"You know what all those things do, they give you hope, and hope is a powerful, powerful thing," coach Jon Cooper said. "Whatever we draw on this summer, even if it's painstakingly watching every single game from here on to the middle of June, we will be back. We should be doing everything and anything to get ourselves back, but we will be back."

Cooper's confidence, and the confidence BriseBois has in Cooper and the core group of players, might provide some solace for how things will look in the future. But for now, the Lightning have to look at some hard numbers, find their true meaning and use them in honest analysis.

Twenty-three of their 62 regular-season wins came when the opponent scored the first goal, 15 when they trailed after the first period, and nine when trailing after the second. They led the NHL in wins in all three categories.

Video: Blue Jackets sweep Lightning for first series win

That's a lot of come-from-behind wins. And that's not typically a recipe for sustained success in the playoffs.

The Lightning went 11-3-0 after clinching a playoff berth on March 8, so it was hard to argue when they lauded their ability to handle success. But they allowed 43 goals in those 14 games, 3.07 per game. You typically don't win in the playoffs when you allow that many goals, especially when that's how you're playing going into the playoffs.

"It's easy to poke holes and say the pucks were going in the net, and you're right, they were," Cooper said. "And that can be masked a little bit by the fact we won a bunch of games. There were different things that came into play too."

Like players going for personal milestones, including forward Nikita Kucherov's chase of the NHL record for most points in a season by a Russian-born player. He got it in the 82nd game to finish with 128 points (41 goals, 87 assists), one more than Alexander Mogilny's 127 (76 goals, 51 assists) in 1992-93.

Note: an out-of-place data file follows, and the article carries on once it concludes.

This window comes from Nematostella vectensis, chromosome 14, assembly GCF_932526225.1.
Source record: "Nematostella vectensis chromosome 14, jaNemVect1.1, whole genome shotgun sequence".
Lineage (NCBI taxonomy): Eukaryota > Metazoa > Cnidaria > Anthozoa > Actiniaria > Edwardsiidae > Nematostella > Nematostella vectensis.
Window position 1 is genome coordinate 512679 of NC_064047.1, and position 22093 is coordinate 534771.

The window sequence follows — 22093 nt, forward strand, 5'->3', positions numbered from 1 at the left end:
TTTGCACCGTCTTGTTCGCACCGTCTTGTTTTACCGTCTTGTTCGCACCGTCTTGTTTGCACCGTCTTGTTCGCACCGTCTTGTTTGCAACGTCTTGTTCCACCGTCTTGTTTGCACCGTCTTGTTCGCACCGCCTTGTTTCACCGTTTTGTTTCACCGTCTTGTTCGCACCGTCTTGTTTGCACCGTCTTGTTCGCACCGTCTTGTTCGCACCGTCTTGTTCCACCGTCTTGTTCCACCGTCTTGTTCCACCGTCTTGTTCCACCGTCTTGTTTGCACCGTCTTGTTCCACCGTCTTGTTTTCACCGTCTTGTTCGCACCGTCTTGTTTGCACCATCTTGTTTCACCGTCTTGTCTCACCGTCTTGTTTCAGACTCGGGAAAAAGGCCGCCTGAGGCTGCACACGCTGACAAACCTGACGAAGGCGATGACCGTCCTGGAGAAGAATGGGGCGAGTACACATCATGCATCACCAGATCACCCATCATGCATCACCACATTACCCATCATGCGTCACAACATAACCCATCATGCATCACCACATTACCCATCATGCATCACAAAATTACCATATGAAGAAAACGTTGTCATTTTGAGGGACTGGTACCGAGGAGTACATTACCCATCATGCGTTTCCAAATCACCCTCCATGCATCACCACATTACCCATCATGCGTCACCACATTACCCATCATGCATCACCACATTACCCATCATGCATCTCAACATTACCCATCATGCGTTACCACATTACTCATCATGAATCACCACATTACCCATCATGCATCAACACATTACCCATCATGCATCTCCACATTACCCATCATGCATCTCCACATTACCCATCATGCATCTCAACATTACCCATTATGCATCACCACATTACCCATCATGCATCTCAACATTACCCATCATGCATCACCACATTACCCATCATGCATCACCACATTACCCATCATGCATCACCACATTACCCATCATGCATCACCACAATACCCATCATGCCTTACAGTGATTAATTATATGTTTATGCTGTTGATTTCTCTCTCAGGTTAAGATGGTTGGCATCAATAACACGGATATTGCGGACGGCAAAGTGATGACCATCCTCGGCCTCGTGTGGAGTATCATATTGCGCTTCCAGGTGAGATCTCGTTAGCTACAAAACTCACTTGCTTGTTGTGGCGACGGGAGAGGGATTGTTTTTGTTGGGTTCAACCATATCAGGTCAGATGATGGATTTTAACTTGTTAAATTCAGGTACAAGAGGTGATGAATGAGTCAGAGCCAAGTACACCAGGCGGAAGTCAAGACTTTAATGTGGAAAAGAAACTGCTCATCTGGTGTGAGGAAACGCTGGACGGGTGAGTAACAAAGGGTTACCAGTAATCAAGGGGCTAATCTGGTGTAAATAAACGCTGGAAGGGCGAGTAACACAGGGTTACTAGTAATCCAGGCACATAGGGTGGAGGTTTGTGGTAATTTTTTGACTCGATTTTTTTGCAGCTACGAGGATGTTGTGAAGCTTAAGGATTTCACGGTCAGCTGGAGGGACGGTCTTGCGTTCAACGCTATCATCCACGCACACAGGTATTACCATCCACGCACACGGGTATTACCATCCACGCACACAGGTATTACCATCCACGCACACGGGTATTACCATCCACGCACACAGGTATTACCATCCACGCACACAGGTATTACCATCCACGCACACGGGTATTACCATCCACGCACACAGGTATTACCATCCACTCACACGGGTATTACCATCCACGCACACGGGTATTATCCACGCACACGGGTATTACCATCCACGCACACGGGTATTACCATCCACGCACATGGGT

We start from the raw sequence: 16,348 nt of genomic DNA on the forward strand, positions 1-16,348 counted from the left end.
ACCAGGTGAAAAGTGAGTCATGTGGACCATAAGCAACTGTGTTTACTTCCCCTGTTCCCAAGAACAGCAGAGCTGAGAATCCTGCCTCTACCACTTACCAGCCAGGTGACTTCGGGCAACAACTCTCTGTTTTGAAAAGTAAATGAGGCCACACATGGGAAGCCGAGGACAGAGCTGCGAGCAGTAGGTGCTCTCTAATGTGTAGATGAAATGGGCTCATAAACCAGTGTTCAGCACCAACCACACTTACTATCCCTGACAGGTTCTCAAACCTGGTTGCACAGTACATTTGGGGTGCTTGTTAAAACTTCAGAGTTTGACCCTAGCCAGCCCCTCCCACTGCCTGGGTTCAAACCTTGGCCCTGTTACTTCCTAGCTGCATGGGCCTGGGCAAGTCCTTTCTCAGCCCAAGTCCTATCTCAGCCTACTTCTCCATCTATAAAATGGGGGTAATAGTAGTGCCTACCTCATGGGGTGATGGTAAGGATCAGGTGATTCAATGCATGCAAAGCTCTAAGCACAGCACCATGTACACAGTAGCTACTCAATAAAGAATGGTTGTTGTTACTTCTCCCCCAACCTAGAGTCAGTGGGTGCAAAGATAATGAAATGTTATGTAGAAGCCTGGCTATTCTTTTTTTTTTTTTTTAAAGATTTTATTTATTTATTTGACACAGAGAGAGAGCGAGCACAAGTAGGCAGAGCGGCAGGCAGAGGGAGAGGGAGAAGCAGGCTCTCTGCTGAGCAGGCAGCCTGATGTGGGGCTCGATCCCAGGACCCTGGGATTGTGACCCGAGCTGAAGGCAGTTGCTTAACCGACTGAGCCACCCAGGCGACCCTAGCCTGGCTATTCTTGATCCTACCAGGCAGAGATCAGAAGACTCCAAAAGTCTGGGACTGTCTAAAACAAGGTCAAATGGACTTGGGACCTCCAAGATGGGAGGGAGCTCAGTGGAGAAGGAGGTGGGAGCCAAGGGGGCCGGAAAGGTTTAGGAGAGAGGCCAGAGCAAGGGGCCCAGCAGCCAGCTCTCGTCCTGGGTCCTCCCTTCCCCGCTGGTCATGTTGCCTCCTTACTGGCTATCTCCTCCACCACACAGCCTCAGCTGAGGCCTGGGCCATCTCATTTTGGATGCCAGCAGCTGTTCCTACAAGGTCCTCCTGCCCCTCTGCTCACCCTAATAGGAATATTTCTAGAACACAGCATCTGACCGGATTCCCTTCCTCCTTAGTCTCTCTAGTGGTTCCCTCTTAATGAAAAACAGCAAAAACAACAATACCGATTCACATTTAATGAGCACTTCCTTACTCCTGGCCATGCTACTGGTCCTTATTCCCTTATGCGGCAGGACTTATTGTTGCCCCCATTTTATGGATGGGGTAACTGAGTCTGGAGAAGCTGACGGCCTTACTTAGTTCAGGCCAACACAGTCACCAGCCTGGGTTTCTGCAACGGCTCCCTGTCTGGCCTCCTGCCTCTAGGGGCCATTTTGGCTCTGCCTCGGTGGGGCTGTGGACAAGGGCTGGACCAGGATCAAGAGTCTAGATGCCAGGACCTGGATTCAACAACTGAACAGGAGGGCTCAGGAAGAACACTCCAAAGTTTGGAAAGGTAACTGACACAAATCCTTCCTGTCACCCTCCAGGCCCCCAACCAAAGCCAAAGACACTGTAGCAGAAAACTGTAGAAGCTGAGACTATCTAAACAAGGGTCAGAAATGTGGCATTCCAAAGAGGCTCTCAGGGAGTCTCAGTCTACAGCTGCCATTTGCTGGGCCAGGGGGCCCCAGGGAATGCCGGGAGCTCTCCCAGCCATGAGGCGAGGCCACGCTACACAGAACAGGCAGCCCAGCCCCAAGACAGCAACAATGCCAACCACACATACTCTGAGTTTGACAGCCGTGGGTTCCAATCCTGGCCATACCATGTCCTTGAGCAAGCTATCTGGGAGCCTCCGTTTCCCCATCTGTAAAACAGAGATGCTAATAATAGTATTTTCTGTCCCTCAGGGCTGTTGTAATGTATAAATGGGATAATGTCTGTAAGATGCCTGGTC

Tampa Bay was chasing the NHL wins record and eyeing the record for most points in a season, 132, set by the 1976-77 Montreal Canadiens. It finished with 128.

Meanwhile, the Blue Jackets were playing aggressive, physical, structured and disciplined hockey to fight their way into the playoffs. They were playing playoff hockey before the playoffs began.

"The Presidents' Trophy won't help any team to win in the playoffs," goalie Andrei Vasilevskiy said. "[The Blue Jackets] brought hard work and attitude."

The Lightning brought a regular-season mentality that cost them Game 1, when they had a 3-0 lead and Columbus on the ropes after 20 minutes. They lost 4-3. They never recovered.

"I think there was a little bit of arrogance in the way we played offensively," Cooper said. "To that, we're culpable because instead of winning the game 3-0 or 3-1, we wanted to win it 6-1."

That may not have happened if they had established a playoff mentality and edge in the regular season. 

The teams that win in the Stanley Cup Playoffs usually can look back to a point in the regular season when they adapted, changed, found a way and took off. The Lightning never felt they had to adapt because they kept winning. 

In the end, it's the reason they lost.